Far-Out-Mantic by Sarah Burgess
Far-Out-Mantic is a unique full-colour webcomic by Sarah Burgess. It can be read on her SmackJeeves account and at the time of writing this post it has pages numbering into the mid-60s and continues to be regularly updated.
Recently, Sarah has also self-published a printed ‘Book 1’ of the comic which will debut at this weekend’s London Web and Mini Comics Thing (28-29th March 2009), so look out for it if you’re going to be there! She doesn’t have an online shop but if you would like a copy to be posted to you (with payment probably via cheque), you can contact her on her email address which is on her profile page at SmackJeeves.
(As with Sammy Borras’ comic ‘Late’, which I covered in my last post, do go and support Sarah via the comment system on SmackJeeves if you like her work. You don’t have to be a member of the website to comment so there’s none of that annoying account-setup business to deal with.)
So onto the subject at hand! The comic begins with Penelope, a somewhat scatterbrained young woman who is not so lucky in love, but has an utter adoration for a certain hip hop band: Far-Out-Mantic. After she is jilted by the rascal Billy, she bumps into a mysterious book-reading stranger, who later turns up again in her life at the space-wear-only 24-hour disco called Meteor Flo, where the band Far-Out-Mantic are playing to a packed house.
The comic can get pretty fantastical at times but the overall pacing fits into the ‘slice-of-life’ genre quite well. We follow Penelope for the first two chapters, but switch our focus in chapter three to different characters. Rather than being told about events with narration or overly verbose pages, we are taken along for the ride and shown what is going on, as if we were standing nearby peeking in.
The setting of Far-Out-Mantic is a wonderful slightly off-kilter version of the real world, one where 24-hour space themed discos exist, but above this its the characters that really bring this piece to life. Penelope herself is a girl-next-door with a shot of determination and a heart full of dreams. Book-man is a mysterious stranger with a quiff and some good advice. Characters you meet later include some air hostess lookalikes, some evil musicians and an utterly charming man who sports a green afro with yellow stars in it.
These off-the-wall designs might sound a bit throwaway to some, however each character has his or her own unique personality and these are well-realised through their individual facial expressions and body language. A loose and sketchy style drawing style, coupled with delicate washes of watercolour, complements this expressiveness. Each chapter of Far-Out-Mantic has a different predominant colour which has been chosen to fit the mood (trivia: the creator says in her comments that this was inspired by Chloe Citrine’s webcomic ‘Rainbow Carousel‘, which also changes colours with each chapter).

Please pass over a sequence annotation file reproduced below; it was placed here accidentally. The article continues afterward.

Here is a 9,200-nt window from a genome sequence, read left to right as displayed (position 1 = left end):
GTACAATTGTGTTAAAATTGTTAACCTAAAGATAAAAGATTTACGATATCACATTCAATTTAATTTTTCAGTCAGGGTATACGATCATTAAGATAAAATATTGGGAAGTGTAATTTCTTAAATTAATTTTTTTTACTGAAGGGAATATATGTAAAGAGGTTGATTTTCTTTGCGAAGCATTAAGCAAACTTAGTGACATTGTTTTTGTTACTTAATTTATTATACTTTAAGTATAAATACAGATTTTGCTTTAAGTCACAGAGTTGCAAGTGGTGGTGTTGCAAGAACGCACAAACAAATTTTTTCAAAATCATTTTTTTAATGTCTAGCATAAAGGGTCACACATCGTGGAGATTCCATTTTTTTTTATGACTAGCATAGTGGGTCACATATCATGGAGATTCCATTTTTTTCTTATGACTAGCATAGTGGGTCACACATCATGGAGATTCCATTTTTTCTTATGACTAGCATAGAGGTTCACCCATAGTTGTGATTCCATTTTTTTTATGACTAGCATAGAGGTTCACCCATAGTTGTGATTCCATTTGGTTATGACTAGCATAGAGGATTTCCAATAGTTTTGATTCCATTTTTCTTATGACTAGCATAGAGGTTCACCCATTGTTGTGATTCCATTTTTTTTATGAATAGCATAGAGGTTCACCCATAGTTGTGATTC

A reason for the creator’s emphasis on expression and flow over tightly inked figures and ruler-straight panel boundaries can be found in her comments printed in ‘ The Mammoth Book of Best New Manga’ Vol. 3 (in which she has an 6-page short entitled ‘Purikura’). Sarah states that when she draws, she wants to ‘…back away from the obsession with symmetry, accuracy of bodies and form…’ that she prefers ‘…to give a natural life, movement and expression to my characters…I always try to make my comics flow rather than look stiff, wishing to put my heart and tears into every stroke’
So, whereas a lot of comic artists begin by focusing on perfecting drawing human bodies and environments very realistically, Sarah has chosen to explore how to bring her characters and their feelings immediately to her audience via the flow of their emotions. The strengths of an approach like this are that none of Sarah’s art becomes wooden or overdrawn; everything flows very well. Sometimes characters and backgrounds even verge on the abstract, as although characters’ bodies may not always be proportionally correct, the artist may use this to her advantage to improve the pacing of a page (for an example of what I mean, take a look at the singer on the right hand side of page 29).
Fortunately the comic does not break down into complete abstraction and is easy to read throughout. Although pages may look quickly drawn, the panel layouts throughout the comic are well considered: little explanation is required for readers to know what is going on other than simply by following the flow of images.
For these reasons I can imagine how some readers will fall in love with this comic’s art. However, others may find that the drawing style is not accurate or considered enough for them to enjoy it completely. Personally I feel that some of the art could benefit from a little more accuracy, however too much tightening would ruin the delicate hand-drawn feel of the comic. For example, the vertical lines in the backgrounds sometimes trail off diagonally, but rather than stamp ruled lines all over it, if the artist could just keep in mind that all of these lines should normally be parallel to the edge of the paper, it shouldn’t affect the flow of the piece but would help the solidity of the backgrounds.
Art style aside, probably the most interesting thing about Far-Out-Mantic is the wide range of influences that have inspired Sarah to draw it: music, fashion from the 1950s, 60s and 70s, and of course the retro futuristic sci-fi trend which also spanned those decades. She talks about her influences in the comments that she writes on some of the pages, making them an interesting read. Perhaps the overarching inspiration for the comic though is the album ExpoExpo by the Japanese hip hop band M Flo, so I will leave you with one of the links Sarah posted in her comments, to a YouTube video of the song ‘Prism’, which captures a lot of the fun space-pop feel of the comic – enjoy!